It looked like King Crimson were making up for lost time. After six years away, they released two albums in nine months. Beat was released on June 18th 1982. Just like previous King Crimson album, it was a concept album of sorts.
Beat celebrated the twenty-fifth anniversary of the publication of Jack Kerouac’s classic road novel, On The Road. However, it wasn’t just Jack Kerouac that Beat referenced. Neal Cassady, Allen Ginsberg and Paul Bowles’ works are all referenced on Beat. The beat writers was the thread that ran through Beat, which many critics regarded as King Crimson’s most accessible album. They also regarded Beat as a cerebral, literate and ambitious album. It was released midway through 1982.
When Beat was released, it was to critical acclaim and commercial success. Beat reached thirty-nine in Britain, becoming King Crimson’s most successful album since Larks’ Tongues in Aspic in 1973. However, it was a case of swings and roundabouts. Beat only reached fifty-two in the US Billboard 200. This wasn’t as successful as Discipline. Maybe, however, King Crimson’s next album, Three Of A Perfect Pair would result in a change of fortune in America?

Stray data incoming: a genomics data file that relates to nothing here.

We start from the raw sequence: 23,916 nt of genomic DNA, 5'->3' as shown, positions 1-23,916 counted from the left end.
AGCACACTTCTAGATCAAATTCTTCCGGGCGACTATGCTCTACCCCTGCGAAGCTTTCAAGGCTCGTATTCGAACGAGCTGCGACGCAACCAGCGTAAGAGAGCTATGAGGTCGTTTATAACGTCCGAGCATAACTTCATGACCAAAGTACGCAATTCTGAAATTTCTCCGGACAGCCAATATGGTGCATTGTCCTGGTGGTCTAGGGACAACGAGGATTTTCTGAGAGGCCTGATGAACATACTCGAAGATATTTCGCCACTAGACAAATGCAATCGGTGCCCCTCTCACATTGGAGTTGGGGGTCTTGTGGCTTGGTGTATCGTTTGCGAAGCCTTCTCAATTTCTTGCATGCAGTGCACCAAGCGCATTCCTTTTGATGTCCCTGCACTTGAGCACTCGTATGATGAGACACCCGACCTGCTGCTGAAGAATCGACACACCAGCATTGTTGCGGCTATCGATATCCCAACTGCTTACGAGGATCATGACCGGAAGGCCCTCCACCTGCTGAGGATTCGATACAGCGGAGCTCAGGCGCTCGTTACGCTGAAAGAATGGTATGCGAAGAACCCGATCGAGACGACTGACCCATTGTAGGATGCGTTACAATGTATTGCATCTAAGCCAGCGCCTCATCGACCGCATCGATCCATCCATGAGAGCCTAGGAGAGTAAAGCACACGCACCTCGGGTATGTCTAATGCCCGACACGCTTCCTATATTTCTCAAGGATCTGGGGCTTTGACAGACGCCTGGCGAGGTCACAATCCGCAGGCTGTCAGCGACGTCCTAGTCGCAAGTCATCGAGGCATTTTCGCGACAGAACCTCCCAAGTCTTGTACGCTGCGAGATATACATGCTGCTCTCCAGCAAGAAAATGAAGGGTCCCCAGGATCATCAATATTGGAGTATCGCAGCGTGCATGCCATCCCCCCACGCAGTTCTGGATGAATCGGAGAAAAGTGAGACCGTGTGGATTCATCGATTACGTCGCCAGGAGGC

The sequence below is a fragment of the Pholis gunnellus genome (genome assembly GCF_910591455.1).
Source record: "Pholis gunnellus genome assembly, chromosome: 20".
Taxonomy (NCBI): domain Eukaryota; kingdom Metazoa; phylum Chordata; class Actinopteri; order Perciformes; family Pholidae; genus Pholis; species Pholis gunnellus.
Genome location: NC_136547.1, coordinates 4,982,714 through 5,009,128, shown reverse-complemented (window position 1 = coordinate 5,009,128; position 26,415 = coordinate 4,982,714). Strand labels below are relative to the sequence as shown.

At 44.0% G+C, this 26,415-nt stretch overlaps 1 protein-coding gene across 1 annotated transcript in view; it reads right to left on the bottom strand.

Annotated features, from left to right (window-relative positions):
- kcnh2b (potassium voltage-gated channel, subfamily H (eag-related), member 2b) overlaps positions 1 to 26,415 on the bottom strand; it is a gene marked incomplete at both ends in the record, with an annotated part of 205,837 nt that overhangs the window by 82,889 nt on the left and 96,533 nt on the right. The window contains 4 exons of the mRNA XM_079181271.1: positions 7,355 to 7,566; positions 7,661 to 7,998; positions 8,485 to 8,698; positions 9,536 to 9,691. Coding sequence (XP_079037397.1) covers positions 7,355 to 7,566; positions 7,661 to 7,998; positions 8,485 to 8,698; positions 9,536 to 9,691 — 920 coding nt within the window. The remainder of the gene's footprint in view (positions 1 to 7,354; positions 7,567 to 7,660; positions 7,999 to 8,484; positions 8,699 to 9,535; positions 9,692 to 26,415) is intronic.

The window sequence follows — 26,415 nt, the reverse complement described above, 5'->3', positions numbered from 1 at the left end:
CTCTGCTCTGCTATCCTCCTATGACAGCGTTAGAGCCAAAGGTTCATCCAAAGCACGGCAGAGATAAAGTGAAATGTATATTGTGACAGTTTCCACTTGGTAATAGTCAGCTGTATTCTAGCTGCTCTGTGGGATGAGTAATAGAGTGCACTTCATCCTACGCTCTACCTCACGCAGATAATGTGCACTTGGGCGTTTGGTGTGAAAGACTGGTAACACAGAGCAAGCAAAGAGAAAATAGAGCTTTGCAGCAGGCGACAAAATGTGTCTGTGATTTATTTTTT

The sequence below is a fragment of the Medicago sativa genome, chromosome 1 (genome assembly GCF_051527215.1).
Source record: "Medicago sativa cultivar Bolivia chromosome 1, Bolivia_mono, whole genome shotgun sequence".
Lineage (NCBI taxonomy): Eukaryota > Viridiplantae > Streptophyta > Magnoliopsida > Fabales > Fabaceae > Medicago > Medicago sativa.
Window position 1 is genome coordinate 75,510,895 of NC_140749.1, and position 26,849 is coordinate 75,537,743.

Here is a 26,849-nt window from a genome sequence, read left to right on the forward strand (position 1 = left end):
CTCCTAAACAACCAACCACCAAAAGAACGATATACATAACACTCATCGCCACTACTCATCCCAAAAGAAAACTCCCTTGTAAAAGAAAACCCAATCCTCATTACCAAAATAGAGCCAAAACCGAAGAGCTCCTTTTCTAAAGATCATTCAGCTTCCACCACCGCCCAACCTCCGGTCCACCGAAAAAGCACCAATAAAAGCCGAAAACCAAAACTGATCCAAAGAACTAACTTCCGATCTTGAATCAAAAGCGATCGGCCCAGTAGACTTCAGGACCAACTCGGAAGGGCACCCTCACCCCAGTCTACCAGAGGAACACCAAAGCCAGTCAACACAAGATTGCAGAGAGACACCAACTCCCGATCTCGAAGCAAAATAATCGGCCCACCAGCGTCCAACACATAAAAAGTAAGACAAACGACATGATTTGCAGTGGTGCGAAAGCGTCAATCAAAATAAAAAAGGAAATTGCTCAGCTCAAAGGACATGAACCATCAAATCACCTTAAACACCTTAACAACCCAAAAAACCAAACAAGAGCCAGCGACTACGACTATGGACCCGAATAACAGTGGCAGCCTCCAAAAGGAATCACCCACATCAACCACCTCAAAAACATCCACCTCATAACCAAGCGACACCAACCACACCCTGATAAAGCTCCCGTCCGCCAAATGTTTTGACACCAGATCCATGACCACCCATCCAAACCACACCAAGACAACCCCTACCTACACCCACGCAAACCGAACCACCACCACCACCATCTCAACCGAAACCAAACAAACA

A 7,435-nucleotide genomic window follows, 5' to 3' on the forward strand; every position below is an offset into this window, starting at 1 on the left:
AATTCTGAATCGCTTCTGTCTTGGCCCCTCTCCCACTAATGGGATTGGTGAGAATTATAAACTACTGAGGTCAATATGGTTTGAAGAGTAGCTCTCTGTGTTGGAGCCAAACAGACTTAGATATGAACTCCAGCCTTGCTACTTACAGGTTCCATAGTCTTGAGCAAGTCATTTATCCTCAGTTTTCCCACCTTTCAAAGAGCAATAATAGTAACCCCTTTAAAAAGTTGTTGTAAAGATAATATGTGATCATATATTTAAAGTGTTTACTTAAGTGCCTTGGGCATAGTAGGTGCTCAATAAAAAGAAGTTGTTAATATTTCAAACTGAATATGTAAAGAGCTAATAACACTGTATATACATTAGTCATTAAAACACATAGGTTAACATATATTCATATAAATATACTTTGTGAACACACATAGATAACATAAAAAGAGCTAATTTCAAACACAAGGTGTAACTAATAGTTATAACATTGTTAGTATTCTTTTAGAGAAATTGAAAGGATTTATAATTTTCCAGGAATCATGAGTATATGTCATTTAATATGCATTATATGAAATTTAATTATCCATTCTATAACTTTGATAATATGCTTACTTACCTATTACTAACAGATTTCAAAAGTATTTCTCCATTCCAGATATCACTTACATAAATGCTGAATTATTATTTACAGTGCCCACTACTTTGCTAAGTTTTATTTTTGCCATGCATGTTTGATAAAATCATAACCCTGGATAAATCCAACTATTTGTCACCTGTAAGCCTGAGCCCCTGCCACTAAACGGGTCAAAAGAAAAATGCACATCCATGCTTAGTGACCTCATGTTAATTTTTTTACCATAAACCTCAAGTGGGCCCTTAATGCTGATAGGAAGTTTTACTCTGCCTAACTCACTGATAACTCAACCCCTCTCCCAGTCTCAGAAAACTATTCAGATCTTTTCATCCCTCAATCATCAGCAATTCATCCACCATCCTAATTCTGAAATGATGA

Three Of A Perfect Pair.
Nearly two years passed before King Crimson released the tenth album of their career, Three Of A Perfect Pair on March 27th 1984. Three Of A Perfect Pair found the middle ground between the experimental nature of Discipline, and the much more accessible sound of Beat. This however, didn’t find favour among critics. Reviews were mixed. For King Crimson, this was a first. Usually, their albums were released to critical acclaim. Despite the mixed reviews, Three Of A Perfect Pair reached number thirty in Britain, surpassing even, the commercial success of Beat. In America, Three Of A Perfect Pair reached just fifty-eight in the US Billboard 200. Again, it was a case of swings and roundabouts.